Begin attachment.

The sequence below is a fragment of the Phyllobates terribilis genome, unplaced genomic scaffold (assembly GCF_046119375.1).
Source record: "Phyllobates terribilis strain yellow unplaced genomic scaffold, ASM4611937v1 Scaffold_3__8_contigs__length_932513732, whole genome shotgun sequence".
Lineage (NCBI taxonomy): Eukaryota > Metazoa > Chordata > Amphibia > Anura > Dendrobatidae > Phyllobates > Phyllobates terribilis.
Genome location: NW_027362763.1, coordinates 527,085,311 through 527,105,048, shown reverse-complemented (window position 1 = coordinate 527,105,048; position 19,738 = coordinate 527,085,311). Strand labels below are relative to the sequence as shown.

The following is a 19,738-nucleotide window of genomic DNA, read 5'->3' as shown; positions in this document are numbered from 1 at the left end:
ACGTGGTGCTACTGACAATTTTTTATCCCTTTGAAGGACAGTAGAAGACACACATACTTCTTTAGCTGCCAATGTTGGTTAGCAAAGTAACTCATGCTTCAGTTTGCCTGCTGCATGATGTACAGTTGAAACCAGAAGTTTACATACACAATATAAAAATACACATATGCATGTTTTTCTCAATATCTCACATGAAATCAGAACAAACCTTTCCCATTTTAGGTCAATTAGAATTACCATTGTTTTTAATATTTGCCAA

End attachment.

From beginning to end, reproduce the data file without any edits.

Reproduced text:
The sequence below is a fragment of the Phyllobates terribilis genome, unplaced genomic scaffold (assembly GCF_046119375.1).
Source record: "Phyllobates terribilis strain yellow unplaced genomic scaffold, ASM4611937v1 Scaffold_3__8_contigs__length_932513732, whole genome shotgun sequence".
Lineage (NCBI taxonomy): Eukaryota > Metazoa > Chordata > Amphibia > Anura > Dendrobatidae > Phyllobates > Phyllobates terribilis.
Genome location: NW_027362763.1, coordinates 527,085,311 through 527,105,048, shown reverse-complemented (window position 1 = coordinate 527,105,048; position 19,738 = coordinate 527,085,311). Strand labels below are relative to the sequence as shown.

The following is a 19,738-nucleotide window of genomic DNA, read 5'->3' as shown; positions in this document are numbered from 1 at the left end:
ACGTGGTGCTACTGACAATTTTTTATCCCTTTGAAGGACAGTAGAAGACACACATACTTCTTTAGCTGCCAATGTTGGTTAGCAAAGTAACTCATGCTTCAGTTTGCCTGCTGCATGATGTACAGTTGAAACCAGAAGTTTACATACACAATATAAAAATACACATATGCATGTTTTTCTCAATATCTCACATGAAATCAGAACAAACCTTTCCCATTTTAGGTCAATTAGAATTACCATTGTTTTTAATATTTGCCAA